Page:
The 2015 Amelia Bloomer list...

...has been released.

The Top Ten is:

A Woman in the House (and Senate): How Women Came to the United States Congress, Broke Down Barriers, and Changed the Country, by Ilene Cooper

A Pair of Twins, by Kavitha Mandana

My Notorious Life, by Kate Manning

Because I Am A Girl: I Can Change the World, by Rosemary McCarney, with Jen Albaugh and Plan International

Every Day is Malala Day, by Rosemary McCarney, with Plan International

Hidden, by Donna Jo Napoli

Tomboy: A Graphic Memoir, by Liz Prince

Sally Ride: America’s First Woman in Space,  by Lynn Sherr

Ms. Marvel: No Normal, by G. Willow Wilson

I Am Malala: How One Girl Stood Up for Education and Changed the World: Young Readers Edition, by Malala Yousafzai, with Patricia McCormick

gabi a girl in pieces.jpg

Books I've covered on the full list:

The Secret Sky, by Atia Abawi:

The three main characters take turns narrating, and minus her zillion references to Sami’s green eyes, Fatima’s chapters are the strongest. She has so many conflicting emotions and thoughts—love for her family, for the natural beauty of her home; frustration with her lack of choice and lack of agency, she’s angered and betrayed by her father’s hypocrisy and her mother’s viciousness; she has a true and abiding belief in God, but some serious skepticism about whether or not it’s really His will that other people are carrying out—she’s believable, she’s easy to empathize with, and above all, while she chafes at the restrictions placed upon her, it never feels like Fatima is a stand-in for Western reader: She is who she is, a product of her situation and her environment, a Hazara girl who happens to love a Pashtun boy.

A Mad, Wicked Folly, by Sharon Biggs:

Points for SO MANY THINGS: all of the period detail; the palpable love of art; the fact that while Vicky is frustrated and angry that she appears to be the only person who doesn't have a say in her own future, she's still a product of her time—her growth and understanding and independence is slow-going and hard-won (in other words, she's not a 2014 girl wearing 1909 clothing, she's a 1909 girl through-and-through); that while, YES, there IS A LOVE TRIANGLE with a predictable outcome (toolish rich guy who can offer comfort and stability versus dreamboat feminist police constable who is also Vicky's muse), that there is a second love triangle that pits Vicky's family, her way of life, certainty of shelter and clothes and money, and everything she's ever known AGAINST the freedom to make her own choices and decisions, and basically everything she knows she needs to be happy, in her heart and her soul and her head. Double points for an extensive historical note.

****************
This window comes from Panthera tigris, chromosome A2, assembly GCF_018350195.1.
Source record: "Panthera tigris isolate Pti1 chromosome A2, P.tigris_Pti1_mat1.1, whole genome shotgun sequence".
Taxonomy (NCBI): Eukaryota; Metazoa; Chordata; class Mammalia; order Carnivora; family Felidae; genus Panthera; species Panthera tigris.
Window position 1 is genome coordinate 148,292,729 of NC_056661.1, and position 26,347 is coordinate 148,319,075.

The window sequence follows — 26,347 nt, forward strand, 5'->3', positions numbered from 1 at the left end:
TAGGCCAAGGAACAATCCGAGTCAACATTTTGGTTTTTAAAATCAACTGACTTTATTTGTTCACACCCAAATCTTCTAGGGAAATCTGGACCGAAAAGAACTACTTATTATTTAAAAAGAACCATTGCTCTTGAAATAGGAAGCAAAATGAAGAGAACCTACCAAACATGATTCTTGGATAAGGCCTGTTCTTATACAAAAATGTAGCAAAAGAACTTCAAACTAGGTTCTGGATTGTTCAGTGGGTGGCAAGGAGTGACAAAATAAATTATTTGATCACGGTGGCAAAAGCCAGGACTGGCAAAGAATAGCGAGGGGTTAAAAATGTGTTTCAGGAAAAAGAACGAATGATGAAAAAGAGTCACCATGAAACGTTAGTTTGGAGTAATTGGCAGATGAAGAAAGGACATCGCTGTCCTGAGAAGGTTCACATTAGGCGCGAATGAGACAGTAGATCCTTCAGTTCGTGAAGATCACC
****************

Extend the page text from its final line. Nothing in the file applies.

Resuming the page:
The Moon at Nine, by Deborah Ellis:

That might seem like an odd choice, given the subject matter and the fact that it’s based on a true story, but it was the RIGHT choice: Ellis doesn’t embroider it with her own commentary or flowery bits, and in so doing, she allows the story to speak for Farrin and for itself. It isn’t “just” a love story, either: It’s a story about power—political, familial, social, financial, strength of arms—and about what the haves are willing to do to the have nots. (Answer, in case you’re wondering: usually, nothing good.)

Girls Like Us, by Gail Giles:

They have entirely different voices—and it's just a flat-out great story of two very different girls learning to live together, trust one another, and become each other's family. These girls aren't romanticized, aren't infantilized, aren't represented by insulting tropes, they are individual people with well-rounded, distinct personalities, and while they certainly change the lives of those around them, they also have a lot to learn from each other.

Gabi, A Girl in Pieces, by Isabel Quintero:

I didn’t even touch on how rich the book is in terms of culture and within cultures: teen, American, Mexican-American, secular Catholicism, fundamentalist Christian, generational. Or about how it deals with the fallout of addiction and the mixed and confusing push-pull feelings of hope and despair, love and rage, pity and contempt that family members experience. Or about Gabi’s poetry, which is totally solid, and her eight-page zine, which should be required reading for EVERY HIGH SCHOOLER EVER. Or about how friendship means that sometimes you keep your mouth shut, because some stories aren’t yours to tell. Or that it’s possible to love your family, but you don’t have to live your life exactly the same way, that it’s okay to make different choices, to go your own way.

Ms. Marvel: No Normal, by G. Willow Wilson:

Funny and smart, with believable dialogue, and even in just this one issue, a whole bunch of distinct, three-dimensional characters are introduced. Kamala's various struggles are specific to herself and her situation, but are also totally relatable. It's geeky and full of pop culture fun—there's a Star Wars joke on the first page, a meathead refers to Kamala's friend Bruno as Good Will Hunting, and Kamala writes superhero fanfic.